NI Attorney General: ‘gap in the system introduced by the devolution of justice’

Northern Ireland’s new Attorney General, John Larkin, was giving evidence to the Assembly’s Justice Committee today.  And, as the BBC notes, he repeated his concerns about his lack of oversight powers over the Public Prosecution Service.

Last month, Mr Larkin said he might not have all the powers he needed.

Unlike his direct rule predecessor, he will not have any powers of supervision over the Public Prosecution Service.

Mr Larkin told the committee that in contrast to the position before 11 April, he could not appeal unduly lenient sentences or initiate criminal proceedings.

“If something has gone wrong with a significant prosecution, or a significant piece of Public Prosecution Service policy, there is no mechanism for a parliamentary explanation of that, because the director can only be asked about administration and finance,” Mr Larkin said.

“So if something is perceived by the Assembly to have gone wrong, either generally or with the PPS, there is no mechanism at present for that to be addressed.”

I’ve asked it before, but why wasn’t this addressed when the parties where discussing the  “Agreements, Concordats, Protocols and Memoranda of Understanding underpinning the devolution of policing and justice matters”?

, , , , , ,

  • Itwas SammyMcNally whatdoneit

    The obfuscation, delay and bad faith shown by the unionist parties made this issue, difficult as it was, even more difficult – so instead of having sensible debates we had grandstanding by the DUP and the UUP trying to wreck the transfer.

    In the end, as usual, the Unionists had to have it force fed to them by the the 2 governments and by SF threatening to collapse Stormo – so it is hardly suprising that there is touch of the pig’s Mickey about it.

  • Pete Baker

    More superficial ‘analysis’ from Sammy Mac.

    Have you even read any of the discussions and/or reports from the Committee responsible?

  • Cynic

    This was deliberate to protect the independence of the PPS from a politically appointed AG in Belfast

  • Alias

    Of the two parties which negotiated the terms, which of them has the most to gain from “unduly lenient sentences” and from leaving the PPS more vulnerable to political interference in the judicial process than should be the case?

  • Itwas SammyMcNally whatdoneit

    Pete,

    re “superficial ‘analysis’ ”

    we had about 250 posts that fell into that category in the run up to the transfer from your goodself and also failed to adress the political context of the issue – something you are obviously still struggling with.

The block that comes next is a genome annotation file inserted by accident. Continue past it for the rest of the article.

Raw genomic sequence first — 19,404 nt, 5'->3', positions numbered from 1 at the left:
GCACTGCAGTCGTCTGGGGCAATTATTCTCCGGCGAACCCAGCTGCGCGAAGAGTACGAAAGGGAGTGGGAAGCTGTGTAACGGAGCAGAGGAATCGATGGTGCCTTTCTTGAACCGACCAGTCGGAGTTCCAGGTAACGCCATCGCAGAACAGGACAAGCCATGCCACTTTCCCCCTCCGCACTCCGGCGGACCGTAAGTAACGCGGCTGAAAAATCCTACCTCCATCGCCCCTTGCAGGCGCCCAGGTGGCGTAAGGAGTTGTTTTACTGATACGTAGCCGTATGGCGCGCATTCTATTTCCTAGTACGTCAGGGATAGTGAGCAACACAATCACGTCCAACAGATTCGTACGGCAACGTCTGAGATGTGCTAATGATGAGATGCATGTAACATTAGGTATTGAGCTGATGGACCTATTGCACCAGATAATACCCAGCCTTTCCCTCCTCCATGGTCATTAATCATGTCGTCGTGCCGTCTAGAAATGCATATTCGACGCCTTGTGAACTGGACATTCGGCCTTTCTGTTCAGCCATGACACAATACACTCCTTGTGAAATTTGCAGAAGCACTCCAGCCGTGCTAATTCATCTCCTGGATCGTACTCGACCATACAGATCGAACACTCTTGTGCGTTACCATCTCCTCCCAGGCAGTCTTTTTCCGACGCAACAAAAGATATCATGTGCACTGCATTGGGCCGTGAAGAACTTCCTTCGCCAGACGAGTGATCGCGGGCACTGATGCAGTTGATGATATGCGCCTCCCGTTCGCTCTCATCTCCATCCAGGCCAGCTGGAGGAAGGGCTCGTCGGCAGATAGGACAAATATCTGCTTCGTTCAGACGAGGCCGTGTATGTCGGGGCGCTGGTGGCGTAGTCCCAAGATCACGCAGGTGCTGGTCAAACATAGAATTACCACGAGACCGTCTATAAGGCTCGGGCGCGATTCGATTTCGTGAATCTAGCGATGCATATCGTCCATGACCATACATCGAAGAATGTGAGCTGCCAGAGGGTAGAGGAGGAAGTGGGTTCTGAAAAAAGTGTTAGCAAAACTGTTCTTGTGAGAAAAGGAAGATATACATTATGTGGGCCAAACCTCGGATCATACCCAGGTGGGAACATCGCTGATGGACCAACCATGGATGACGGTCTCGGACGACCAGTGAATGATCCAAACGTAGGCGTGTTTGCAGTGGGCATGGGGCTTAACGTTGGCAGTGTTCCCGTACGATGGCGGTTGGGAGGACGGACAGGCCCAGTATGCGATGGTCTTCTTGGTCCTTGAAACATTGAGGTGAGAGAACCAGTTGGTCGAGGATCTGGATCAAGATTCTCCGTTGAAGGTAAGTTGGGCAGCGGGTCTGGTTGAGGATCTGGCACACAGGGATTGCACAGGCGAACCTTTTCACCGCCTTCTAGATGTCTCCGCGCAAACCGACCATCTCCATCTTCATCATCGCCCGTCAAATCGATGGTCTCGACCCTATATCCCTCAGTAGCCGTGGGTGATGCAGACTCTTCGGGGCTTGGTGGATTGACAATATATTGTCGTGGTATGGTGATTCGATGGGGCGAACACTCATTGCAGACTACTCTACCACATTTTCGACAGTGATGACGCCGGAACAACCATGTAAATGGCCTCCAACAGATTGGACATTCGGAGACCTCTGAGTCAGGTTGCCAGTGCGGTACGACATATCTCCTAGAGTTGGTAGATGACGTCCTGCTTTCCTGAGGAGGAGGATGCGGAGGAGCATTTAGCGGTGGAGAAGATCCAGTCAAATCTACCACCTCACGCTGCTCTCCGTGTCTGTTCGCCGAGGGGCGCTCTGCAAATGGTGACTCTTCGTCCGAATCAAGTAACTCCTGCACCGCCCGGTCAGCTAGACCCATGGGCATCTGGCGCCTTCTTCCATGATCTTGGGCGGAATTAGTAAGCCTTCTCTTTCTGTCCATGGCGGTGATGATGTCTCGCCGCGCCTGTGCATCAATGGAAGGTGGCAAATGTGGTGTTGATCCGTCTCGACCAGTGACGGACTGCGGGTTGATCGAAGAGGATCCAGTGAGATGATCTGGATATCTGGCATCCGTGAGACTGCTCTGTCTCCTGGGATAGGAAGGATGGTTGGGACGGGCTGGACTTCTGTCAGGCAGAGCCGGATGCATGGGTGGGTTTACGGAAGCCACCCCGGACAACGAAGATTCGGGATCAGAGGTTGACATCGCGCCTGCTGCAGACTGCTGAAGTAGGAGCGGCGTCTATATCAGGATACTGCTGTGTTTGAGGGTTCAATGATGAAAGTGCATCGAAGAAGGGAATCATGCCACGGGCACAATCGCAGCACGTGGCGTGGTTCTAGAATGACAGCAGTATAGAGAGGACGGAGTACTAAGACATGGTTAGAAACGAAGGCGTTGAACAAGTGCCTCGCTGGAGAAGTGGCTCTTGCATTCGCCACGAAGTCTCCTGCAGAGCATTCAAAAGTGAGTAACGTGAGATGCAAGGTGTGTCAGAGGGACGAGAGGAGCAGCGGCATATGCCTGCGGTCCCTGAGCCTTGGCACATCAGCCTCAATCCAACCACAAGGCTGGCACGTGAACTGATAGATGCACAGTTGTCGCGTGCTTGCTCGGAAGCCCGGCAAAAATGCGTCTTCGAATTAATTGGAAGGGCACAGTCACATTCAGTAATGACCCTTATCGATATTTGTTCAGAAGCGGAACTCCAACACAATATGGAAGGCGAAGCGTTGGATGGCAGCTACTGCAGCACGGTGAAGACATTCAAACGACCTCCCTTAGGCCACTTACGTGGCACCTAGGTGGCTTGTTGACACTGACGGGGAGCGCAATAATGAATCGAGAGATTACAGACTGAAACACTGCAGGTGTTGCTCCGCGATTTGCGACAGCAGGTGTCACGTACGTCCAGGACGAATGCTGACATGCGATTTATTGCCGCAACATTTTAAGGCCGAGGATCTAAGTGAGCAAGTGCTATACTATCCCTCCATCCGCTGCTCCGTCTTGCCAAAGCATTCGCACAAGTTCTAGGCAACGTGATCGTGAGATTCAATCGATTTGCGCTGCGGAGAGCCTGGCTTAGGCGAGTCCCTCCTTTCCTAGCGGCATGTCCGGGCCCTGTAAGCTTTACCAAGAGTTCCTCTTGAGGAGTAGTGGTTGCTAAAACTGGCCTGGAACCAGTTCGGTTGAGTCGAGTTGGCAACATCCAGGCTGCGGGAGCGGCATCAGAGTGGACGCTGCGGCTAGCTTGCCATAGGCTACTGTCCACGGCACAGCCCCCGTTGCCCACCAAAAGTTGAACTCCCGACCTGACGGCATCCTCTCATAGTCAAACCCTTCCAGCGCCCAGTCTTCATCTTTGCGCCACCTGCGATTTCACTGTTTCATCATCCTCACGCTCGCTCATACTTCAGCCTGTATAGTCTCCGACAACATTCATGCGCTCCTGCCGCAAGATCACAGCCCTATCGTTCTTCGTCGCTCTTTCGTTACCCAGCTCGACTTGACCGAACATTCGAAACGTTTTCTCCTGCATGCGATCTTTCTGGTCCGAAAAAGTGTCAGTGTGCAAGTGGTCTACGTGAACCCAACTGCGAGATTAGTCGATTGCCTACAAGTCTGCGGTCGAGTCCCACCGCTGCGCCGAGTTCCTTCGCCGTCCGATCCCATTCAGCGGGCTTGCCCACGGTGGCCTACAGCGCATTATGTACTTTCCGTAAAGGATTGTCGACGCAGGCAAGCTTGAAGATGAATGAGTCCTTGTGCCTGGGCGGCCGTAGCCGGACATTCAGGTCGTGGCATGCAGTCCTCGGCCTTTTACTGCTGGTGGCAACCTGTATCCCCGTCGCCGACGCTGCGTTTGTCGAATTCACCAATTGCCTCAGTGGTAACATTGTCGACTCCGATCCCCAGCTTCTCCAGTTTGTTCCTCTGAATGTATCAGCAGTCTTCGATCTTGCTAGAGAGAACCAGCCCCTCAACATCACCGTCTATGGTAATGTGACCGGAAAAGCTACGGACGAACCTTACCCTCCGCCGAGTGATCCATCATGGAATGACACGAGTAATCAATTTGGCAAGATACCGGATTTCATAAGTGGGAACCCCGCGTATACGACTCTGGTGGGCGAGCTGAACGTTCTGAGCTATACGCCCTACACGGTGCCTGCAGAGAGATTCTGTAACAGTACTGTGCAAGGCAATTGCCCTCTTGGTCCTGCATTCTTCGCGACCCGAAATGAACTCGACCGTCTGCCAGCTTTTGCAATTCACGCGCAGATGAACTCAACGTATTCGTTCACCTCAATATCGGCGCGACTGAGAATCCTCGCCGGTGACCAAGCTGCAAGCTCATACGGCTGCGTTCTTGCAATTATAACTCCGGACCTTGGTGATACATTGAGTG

• Pete Baker

    That would be a ‘no’ then.

  • Itwas SammyMcNally whatdoneit

    Wrong again there Pete.

  • Granni Trixie

    Essentially, this issue is related to the definition of the role of the AG and the question of has he the tools to the job?.

    But why did he take on the job without clarifying if oversight of the PPS is part of his job description or not?. Clearly he thinks someone ought to do it but if not he whom?.
    Questions as to the independance of the personal appointed as AG surely are less likely if the job had advertised (especially as it carries a salary of more than the PM). What was the process of selection? Who decided on it?. When names are plucked out of the air, it leaves the person more vulnerable to accusations of lack of independance. But hey ho, we are where we are and the AG is right to press home that we need clarification.

    To me these questions are separate to the question as to whose role it ought to be to scrutinize the PPS particularly as there is consensus that much needs fixing there.

  • Cynic

    ” why did he take on the job without clarifying if oversight of the PPS is part of his job description ”

    he is a barrister ….I assume that he read the Act

    The AGs post is not a job. Its a political appointment. He is the Legal Adviser to the Government of NI

  • Damian O’Loan

    You may be interested in this written answer from yesterday’s Hansard:

    “Northern Ireland: Justice
    Question

    Asked by Lord Laird

    To ask Her Majesty’s Government, further to the Written Answer by Lord Wallace of Tankerness on 3 June (WA 9), who has the power to terminate prosecutions in Northern Ireland, to decide that sentences may be reviewed, and to review sentences. [HL727]